Oct 31
1 hr 11 min
TEASER - 110: Michael Mann: The Keep (with Sean Armstrong)
Access this entire 75 minute episode (and additional monthly bonus episodes) by becoming a Junk Filter patron! https://www.patreon.com/posts/110-michael-mann-73896455 Veteran boom operator Sean Armstrong (Hannibal, Star Trek: Discovery) returns to the podcast for the latest episode on our series on the films of Michael Mann, with the one film he prefers not to discuss, his second feature, 1983’s supernatural horror thriller The Keep. Paramount took control of the production as the costs and the running time skyrocketed, issues compounded by the sudden death of the visual effects designer (who hadn’t told anyone what he had in mind), and after reshoots the film was dumped into cinemas at Christmas, heavily butchered by the studio, and confusing to audiences. Sean and I discuss what Mann had in mind, the amazing anachronistic synth score by Tangerine Dream, and the pleasures that can be found in considering a damaged work of art, one Mann will likely never revisit and restore to his intentions. There are additional Michael Mann episodes (on Heat and Thief) available now on the Junk Filter Patreon feed, as well as dozens of bonus shows. Patrons help to make Junk Filter possible. You can subscribe at patreon.com/junkfilter Follow Sean Armstrong on Twitter. Trailer for The Keep (Michael Mann, 1983)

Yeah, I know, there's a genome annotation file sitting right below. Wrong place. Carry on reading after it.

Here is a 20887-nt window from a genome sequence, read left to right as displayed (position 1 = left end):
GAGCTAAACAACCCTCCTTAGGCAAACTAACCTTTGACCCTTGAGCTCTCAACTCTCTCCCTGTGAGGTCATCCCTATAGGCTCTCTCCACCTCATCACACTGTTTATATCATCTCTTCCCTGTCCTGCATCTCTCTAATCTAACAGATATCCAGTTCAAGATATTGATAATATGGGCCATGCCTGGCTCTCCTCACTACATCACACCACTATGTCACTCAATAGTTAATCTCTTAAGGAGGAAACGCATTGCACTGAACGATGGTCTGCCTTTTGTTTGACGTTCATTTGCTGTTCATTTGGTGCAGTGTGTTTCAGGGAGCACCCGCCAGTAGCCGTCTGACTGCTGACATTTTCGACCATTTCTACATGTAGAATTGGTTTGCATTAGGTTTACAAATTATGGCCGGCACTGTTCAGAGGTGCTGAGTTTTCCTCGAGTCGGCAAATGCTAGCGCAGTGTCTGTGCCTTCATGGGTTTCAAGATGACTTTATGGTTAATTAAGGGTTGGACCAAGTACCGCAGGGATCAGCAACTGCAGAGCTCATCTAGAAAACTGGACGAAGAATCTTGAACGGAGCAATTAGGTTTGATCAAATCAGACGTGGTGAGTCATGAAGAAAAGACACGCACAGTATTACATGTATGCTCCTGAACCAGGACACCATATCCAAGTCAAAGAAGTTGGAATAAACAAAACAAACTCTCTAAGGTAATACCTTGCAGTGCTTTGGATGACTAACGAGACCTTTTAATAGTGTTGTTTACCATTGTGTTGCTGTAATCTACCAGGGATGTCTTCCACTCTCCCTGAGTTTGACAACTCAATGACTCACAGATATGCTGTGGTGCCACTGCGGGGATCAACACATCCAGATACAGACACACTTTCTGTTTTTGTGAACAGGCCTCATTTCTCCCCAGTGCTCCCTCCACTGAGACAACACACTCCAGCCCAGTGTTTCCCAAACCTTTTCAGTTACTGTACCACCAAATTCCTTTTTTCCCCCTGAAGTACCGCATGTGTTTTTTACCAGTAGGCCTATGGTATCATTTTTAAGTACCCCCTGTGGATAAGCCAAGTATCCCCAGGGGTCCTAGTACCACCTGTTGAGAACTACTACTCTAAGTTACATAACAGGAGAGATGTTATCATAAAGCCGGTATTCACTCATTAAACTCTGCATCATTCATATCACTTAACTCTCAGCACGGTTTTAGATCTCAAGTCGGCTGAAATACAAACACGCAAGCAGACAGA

Oct 28
5 min
109: Blob ’88 (with Meg Shields)
The writer Meg Shields (Film School Rejects) returns to the show for a look at one of the highlights of Criterion Channel’s lineup of 80s Horror, Chuck Russell’s 1988 remake of the fifties cult classic The Blob. Not as celebrated as two other eighties Body Horror remakes of fifties sci-fi (Carpenter’s The Thing and Cronenberg’s The Fly), The Blob is ripe for rediscovery with it’s incredible use of practical special effects and miniatures to tell the tale of a goopy pink organism that terrorizes a small ski town in California which is revealed not to be an alien creature but in fact a secret biological weapon on the loose when government agents seize control of the area in an attempt to contain it. But a pair of plucky local teens (Shawnee Smith and Kevin Dillon) might be mankind’s only hope for survival. The Blob succeeds thanks to a smart screenplay by Chuck Russell and Frank Darabont that leans into the ridiculousness of the premise while showing a gleeful disregard for genre expectations throughout. A box office flop at the time thanks to a bad marketing campaign, sometimes movies like The Blob take a long time to find an audience. Plus: Meg recommends some other highlights of Criterion’s well-chosen lineup of eighties horror offerings. Sign up for the Junk Filter Patreon to support the show directly and to access dozens of bonus episodes! https://www.patreon.com/junkfilter Follow Meg Shields on Twitter. “Slime and Space Dust: How They Built The Blob”, by Meg Shields, for Film School Rejects, August 19, 2020 Theme from The Blob by “The Five Blobs” (written by a young Burt Bacharach, 1958) Trailer for Beware! The Blob (Larry Hagman, 1972) Trailer for The Blob (Chuck Russell, 1988) Trailer for Junglee (Chuck Russell, 2019)